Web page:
My personal hell is not working out. Which is why, for one week, I did exactly that: I’m forbade myself from exercising.
For many people, going to the gym is a chore, and finding the time and the motivation to exercise seems impossible. For me (and, I suspect, many other —often silent— exercise-addicts), it’s the opposite. If I try to go one day without busting my ass at the gym, I feel a crawling, overwhelming panic. It starts in my stomach and creeps up into my chest, where it tightens and strangles, and finally works its way into my brain until working out is all I can think about. I’ve never wanted to be a Fitness Nazi. My body just won’t let me be any other way. Or so I’ve always thought.
I’ve been compelled (and it is a compulsion) to work out since I was in my teens, which just so happens to be right around the time I developed an eating disorder. And while I’ve spent many years conquering the eating disorder voices (they’re still there; I just tell them to shut the fuck up most of the time), I’ve never bothered to challenge the ones that demand that I workout until I can barely move every single day.
Truthfully, I have never challenged the voices because I didn’t think they were bad. We are a culture obsessed with fitness and health, as the backlash against America’s obesity epidemic has resulted in a social media onslaught of workout motivation. This is fantastic and incredibly helpful for those pursuing a stable, healthy life, but the “fitspo” revolution is incredibly harmful for someone like me, who never feels like she’s fit enough or cut enough or skinny enough.
My biggest hang-up has always been my abs. I do every ab exercise under the sun but as soon as I log on to Tumblr (or wherever the evil Fitspo-dwellers may lie), I am presented with an image of a girl with a 6 pack, or, heavens, sometimes even an 8 pack, and I immediately hate myself. I certainly don’t take the time to appreciate my body for the time and effort I demanded of it; my abs will never be good enough. My body will never be good enough.
There is a definitive line between being healthy and being obsessed, and the latter offers absolutely none of the benefits of the former. If you work out in order to maintain the proper level of health and fitness for your body, you’ll have increased energy, improved mood, and mental clarity. If you work out excessively, like me, you’ll be exhausted all the time, constantly injure yourself, feel irritable and anxious, and find yourself unable to live in the moment and focus on having fun instead of planning your next workout or comparing yourself to every other body around you.
It may sound extreme, but I’m not exaggerating. I’ve sprained my right ankle six times in the past year, at least. I lost count. Every time I sprained it and a doctor told me to take a week to rest my ankle and not exercise, I smiled and replied, “Okay,” then rolled my eyes as I headed to my car because clearly the doctor doesn’t know ME and I am SPECIAL and of COURSE I can still work out, idiot.
The devastating side of all this is that I know I’m not the only person who struggles with this. I know men are susceptible, but since I am not a man, I am focusing on the devastating pressure women endure every second of every day to be smaller than we are. I believe the focus on reducing our physical size goes hand-in-hand with society’s desire to diminish female power. If women are diverting all of their time and energy towards their appearance, they can’t devote that power to making their voices heard. In a nation that still devalues women, that suits those already in power just fine. The poem “Shrinking Women” by Lily Myers articulates this unacceptable predicament perfectly.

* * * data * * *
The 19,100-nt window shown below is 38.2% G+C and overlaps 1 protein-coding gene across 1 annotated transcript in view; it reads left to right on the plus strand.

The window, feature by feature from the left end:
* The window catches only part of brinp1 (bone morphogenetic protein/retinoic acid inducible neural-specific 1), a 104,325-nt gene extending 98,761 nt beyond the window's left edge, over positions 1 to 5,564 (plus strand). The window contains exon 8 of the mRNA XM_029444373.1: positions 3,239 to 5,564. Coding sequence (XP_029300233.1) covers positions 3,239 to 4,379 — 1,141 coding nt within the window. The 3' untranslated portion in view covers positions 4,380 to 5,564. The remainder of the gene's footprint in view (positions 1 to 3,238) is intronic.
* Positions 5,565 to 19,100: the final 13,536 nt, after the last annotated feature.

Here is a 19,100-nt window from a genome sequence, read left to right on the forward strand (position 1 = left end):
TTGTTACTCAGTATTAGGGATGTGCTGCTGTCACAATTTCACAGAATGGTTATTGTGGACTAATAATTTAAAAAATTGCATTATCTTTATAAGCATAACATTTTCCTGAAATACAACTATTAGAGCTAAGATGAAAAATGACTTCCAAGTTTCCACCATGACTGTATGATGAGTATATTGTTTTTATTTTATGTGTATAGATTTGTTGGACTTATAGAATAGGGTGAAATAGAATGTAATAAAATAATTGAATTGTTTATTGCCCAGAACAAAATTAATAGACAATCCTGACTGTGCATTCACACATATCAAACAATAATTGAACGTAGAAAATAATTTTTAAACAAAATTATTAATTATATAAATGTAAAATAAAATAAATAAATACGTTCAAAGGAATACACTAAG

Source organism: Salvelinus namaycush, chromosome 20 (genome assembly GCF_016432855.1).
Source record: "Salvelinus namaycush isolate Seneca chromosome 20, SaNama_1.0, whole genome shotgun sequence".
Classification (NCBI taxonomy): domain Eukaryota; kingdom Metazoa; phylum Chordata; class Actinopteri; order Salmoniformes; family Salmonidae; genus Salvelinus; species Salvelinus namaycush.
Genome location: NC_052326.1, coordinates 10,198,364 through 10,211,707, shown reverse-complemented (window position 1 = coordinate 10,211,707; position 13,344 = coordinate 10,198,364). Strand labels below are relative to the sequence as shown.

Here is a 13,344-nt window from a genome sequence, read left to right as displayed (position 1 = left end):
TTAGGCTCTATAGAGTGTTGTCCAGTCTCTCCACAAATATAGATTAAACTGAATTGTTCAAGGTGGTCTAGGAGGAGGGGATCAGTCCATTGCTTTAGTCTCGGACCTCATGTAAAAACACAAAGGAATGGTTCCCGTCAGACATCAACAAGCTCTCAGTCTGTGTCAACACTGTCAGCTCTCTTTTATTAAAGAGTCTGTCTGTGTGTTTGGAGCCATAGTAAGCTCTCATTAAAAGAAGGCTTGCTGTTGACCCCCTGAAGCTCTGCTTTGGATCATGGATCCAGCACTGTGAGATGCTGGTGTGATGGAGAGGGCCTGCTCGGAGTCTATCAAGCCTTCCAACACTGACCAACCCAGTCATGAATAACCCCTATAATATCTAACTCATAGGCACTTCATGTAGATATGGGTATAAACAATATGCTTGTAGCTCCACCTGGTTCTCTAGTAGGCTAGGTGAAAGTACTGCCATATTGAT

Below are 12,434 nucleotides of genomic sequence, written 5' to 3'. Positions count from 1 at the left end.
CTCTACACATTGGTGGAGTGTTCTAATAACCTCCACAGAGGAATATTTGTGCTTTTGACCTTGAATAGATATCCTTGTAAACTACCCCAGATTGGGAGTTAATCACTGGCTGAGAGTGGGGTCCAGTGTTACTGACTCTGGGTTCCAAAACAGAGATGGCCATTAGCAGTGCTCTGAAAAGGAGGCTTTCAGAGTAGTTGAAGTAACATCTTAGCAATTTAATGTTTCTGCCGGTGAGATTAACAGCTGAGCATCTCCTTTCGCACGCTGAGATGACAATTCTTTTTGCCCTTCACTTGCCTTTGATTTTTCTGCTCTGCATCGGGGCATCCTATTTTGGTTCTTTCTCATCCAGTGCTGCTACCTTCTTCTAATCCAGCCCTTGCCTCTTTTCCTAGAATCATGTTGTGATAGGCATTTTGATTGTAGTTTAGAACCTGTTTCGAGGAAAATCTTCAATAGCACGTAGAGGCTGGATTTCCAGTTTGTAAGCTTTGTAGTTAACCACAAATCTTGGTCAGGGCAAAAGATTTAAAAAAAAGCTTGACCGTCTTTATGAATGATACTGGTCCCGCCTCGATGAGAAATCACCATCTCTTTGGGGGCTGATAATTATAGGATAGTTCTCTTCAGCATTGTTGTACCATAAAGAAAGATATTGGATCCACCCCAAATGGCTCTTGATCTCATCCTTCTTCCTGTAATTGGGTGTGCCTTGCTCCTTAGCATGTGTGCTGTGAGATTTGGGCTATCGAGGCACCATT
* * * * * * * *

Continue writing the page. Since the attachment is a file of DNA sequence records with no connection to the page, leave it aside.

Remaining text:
I don’t want to be a shrinking woman. I want to be a strong presence, I want my voice to have an impact. I want to fill up a space with my energy.
So I challenged myself to go a week without working out to confront the voices that demanded that daily exercise is necessary and focus some of that brainpower to actually improving my life. And the results were exactly what you’d hope. The first couple of days were unbearable. Working out was all I could think about. By day three, I was making rationalizations with myself in my brain, trying to convince myself that I could slip in just one little workout and it wouldn’t hurt. It was agonizing. But gradually, the pressure to exercise began to slip away, and I found myself feeling lighter, happier, and more energetic.
By the end of the week, nothing monumental had happened to me physically. My body looked exactly the same, and when I went to work out that first day back, I found I hadn’t lost any of my former strength; in fact, I felt stronger, and my recovery time was greatly reduced. It was a relatively trivial experiment in the grand scheme of things, but to me it was extraordinary. I found my inner strength and I finally had definitive proof that it was okay to take it easy when I felt myself growing weak and skip a workout (or two, or three, or seven). More importantly, I was reminded of the fact that my attention is far better spent improving my own life and the lives of others.
From now on, I will use exercise a means to better myself, not as a way to abuse myself. I will not be another shrinking woman.